top left, is that something from martin howse?
Yup Built it at a workshop in London
got any recordings of that live set?
I didn’t bring the wormed voice but it’s sampled in the machines
All of this is ace! Thanks for sharing
Last weekend I put together these wooden end cheeks with a built in 4MS row power for my Make Noise skiff. The wood is Wenge and has been bookmatched across the two sides. Frees up an extra 4hp and brings a touch of personality to the case!
Relitively simple project if you have experience with a router. The original side panels make for perfect cutting templates. Happy to elaborate on the process if anyone wanted to give it a go!
That looks fantastic!
twenny chars of
Nicely done with the Row Power integration on the side.
@delmerdarion – would love to learn how to do the faceplate-less install! have read on the 4ms site that it’s possible, but haven’t found a walkthrough anywhere. any info you’d be willing to share would be awesome!
The row power install was done before cutting the panels to size so that I had a bigger piece to work with and more margin for error. The steps went something like…
- Use the existing skiff ends and the row power panel to draw the shape onto the wood.
- Masking tape the row power panel to the wood, mark the 6 hole positions, then drill the holes. The holes are all standard sizes so it was easy to find the appropriate drill bits.
- Route a recess the length of the row power to take the thickness of the wood down to ~2mm so that the power connectors, LEDs and switch would stick through enough for the nuts to fasten. Since the original wood thickness was 10mm and the switch height is ~7mm this also means the switch is completely recessed and protected. Easiest way to route the recess is to mark the centre line of the 6 holes then clamp a guide block of wood a set distance from this line depending on the router used.
It needed a bit of filling and sanding for the row power to sit comfortably. Once it was working nicely I moved on to cutting the shape of the panels.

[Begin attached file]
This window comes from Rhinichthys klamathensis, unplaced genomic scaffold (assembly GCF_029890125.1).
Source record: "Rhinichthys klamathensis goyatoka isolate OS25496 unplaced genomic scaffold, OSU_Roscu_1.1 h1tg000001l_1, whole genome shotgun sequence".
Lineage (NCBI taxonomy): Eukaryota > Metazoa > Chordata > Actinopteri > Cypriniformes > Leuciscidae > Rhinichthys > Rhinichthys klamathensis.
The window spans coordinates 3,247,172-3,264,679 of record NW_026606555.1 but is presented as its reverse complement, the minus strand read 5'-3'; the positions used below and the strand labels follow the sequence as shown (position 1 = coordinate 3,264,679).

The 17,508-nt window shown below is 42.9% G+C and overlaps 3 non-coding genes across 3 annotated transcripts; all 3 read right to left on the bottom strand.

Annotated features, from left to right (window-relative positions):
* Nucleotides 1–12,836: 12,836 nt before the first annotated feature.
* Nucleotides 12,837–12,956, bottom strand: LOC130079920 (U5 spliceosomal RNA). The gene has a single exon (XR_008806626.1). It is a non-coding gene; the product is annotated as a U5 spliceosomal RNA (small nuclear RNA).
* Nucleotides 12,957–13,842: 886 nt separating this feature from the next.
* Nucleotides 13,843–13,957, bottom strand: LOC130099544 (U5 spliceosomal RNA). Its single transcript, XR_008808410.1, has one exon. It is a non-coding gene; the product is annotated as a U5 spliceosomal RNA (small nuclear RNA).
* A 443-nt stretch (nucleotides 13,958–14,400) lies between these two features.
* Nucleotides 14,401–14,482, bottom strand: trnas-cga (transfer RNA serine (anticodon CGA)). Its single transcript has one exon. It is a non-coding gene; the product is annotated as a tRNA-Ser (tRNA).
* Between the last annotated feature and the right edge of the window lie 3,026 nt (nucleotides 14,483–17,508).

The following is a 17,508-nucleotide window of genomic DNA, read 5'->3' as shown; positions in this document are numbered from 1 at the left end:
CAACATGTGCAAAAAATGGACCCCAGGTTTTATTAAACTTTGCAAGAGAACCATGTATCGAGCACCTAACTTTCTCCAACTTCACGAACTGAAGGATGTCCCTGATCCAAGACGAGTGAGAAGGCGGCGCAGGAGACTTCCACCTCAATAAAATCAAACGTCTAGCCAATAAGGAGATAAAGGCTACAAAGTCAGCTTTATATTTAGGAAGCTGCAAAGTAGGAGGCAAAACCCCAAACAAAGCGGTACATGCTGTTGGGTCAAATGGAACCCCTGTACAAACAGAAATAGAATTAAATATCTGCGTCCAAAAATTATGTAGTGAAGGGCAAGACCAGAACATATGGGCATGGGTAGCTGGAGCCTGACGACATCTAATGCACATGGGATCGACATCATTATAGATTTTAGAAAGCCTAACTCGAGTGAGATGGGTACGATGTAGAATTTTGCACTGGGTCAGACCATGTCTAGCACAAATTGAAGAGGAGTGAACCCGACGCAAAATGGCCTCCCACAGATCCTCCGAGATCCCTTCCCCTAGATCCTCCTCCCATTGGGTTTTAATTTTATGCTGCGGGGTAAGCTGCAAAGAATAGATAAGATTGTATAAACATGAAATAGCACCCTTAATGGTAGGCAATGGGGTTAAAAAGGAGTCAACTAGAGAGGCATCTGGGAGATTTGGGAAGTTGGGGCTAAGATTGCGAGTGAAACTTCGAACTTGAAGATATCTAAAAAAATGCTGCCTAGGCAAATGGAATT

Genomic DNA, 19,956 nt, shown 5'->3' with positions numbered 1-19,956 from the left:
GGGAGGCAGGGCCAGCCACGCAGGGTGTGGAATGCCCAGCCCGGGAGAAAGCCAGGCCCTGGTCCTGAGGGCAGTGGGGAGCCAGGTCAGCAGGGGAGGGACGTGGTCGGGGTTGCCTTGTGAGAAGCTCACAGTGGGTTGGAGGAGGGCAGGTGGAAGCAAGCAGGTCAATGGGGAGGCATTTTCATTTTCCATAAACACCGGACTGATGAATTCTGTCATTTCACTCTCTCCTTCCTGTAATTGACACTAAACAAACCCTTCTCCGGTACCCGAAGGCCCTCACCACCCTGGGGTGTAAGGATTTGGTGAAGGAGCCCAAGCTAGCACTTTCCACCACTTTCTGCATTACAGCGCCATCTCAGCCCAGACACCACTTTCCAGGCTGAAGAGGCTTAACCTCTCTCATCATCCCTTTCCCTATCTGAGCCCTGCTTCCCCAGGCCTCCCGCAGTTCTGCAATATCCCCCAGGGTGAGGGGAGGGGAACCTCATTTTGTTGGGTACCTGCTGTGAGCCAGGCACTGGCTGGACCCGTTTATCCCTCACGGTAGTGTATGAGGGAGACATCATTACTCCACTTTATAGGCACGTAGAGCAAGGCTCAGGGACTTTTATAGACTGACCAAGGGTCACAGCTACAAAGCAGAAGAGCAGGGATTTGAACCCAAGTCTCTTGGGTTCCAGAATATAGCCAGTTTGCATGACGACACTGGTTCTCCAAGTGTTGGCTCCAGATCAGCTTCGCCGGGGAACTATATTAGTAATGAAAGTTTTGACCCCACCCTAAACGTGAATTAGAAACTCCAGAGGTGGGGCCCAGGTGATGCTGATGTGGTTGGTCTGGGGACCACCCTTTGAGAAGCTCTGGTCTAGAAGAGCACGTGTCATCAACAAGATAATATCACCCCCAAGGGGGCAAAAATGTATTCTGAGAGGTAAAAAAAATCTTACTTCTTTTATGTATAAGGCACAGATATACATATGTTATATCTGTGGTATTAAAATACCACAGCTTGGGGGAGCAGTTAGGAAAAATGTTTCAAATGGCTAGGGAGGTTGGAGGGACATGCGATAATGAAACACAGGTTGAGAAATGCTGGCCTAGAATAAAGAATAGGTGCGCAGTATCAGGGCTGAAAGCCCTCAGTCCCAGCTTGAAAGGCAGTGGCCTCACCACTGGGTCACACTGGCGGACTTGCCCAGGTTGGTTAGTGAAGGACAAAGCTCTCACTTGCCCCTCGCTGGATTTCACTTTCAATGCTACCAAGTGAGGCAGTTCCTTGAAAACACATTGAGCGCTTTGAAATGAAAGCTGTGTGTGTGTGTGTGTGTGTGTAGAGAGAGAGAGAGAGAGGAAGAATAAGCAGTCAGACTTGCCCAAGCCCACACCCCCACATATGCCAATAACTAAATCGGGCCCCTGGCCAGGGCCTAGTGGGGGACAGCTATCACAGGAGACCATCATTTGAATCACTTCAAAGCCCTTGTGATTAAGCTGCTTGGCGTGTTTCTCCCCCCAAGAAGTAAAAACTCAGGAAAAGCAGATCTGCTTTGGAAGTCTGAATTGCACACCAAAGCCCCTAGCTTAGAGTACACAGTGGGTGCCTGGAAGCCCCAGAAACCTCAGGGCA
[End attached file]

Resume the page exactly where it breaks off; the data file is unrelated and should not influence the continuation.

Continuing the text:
Hope this helps!
Beautiful work! Could you elaborate a bit on the icon design under the buttons? Some of them are very easy to read (oscillators, envelopes), but I’m curious on the ones that are less conventional, what do they mean?
Thanks! Here’s a close-up of the icons. Some buttons can be pressed multiple times to reach different pages.
- Oscillator settings, Mixer. I’m quite happy with the mixer graphic, I like the way it represents different things all going to the O for Output
- Filter page. I tried various different visual representations of a filter and wasn’t really happy with any of them. I wanted to do something less sparse and less similar to the envelope/LFO glyph than just a resonant LP filter curve, but on hindsight that might have worked better
- Envelopes, LFOs. Nothing too complicated there
- Modulation matrix! This is my favourite
- Keyboard/scale settings, step sequencer settings. I think this button actually cycles between more than two pages, but they split nicely into kb and sequencer settings. I went with a simplified keyboard symbol as a traditional piano keyboard would have been a bit too dense, and I always find that when playing synths with traditional piano keyboards I always end up getting trapped in a world of traditional melody playing, so try to avoid explicit references to a piano keyboard
- Voice+part allocation, clock+tempo settings. The Ambika has six voices, which can be freely assigned to different “parts” (with completely different synthesis settings) so you can have a 6 voice polyphonic patch, two 3 voice polyphonic patches, a mono bass, four voice chord patch and mono lead, etc. I’m not so happy with the clock settings page symbol, on hindsight I guess a metronome might have worked.
- Performance page. This page allows you to assign arbitrary parameters from any part to the eight knobs for easy control during performance. Representing the relevant ambika UI, with emphasis on the knobs, seemed an obvious choice
- Patch storage — just a representation of the six voices/parts inside an SD card shape.
Not shown here, and only just visible on the photo, are the two button+encoder shortcuts. Holding the first button and turning the encoder switches part regardless of which page you’re on, holding the last button and turning the encoder jumps the value by 8 rather than 1. I was really happy with how I was able to incorporate graphics for these shortcuts into the overall aesthetic and visual structure.
Thanks for this! Would you have any tips for a simpler install for those (i.e. me) with little/no woodworking skills?
You could do it a bit simpler by routing the recessed area all the way through the wood, then mounting the original 4ms panel from the inside with a couple of small wood screws. I would put a dab of hot glue (or something similarly non permanent) in between for added stability.
If you don’t have a router, you can drill a few holes in a line (I would recommend a forstner bit) then clean out the excess with a chisel.
It won’t look nearly as beautiful as @delmerdarion, but it will get the job done while saving you a few hp.
Super photo! And a nice compact setup.
Some random pics from my band’s drums recording sessions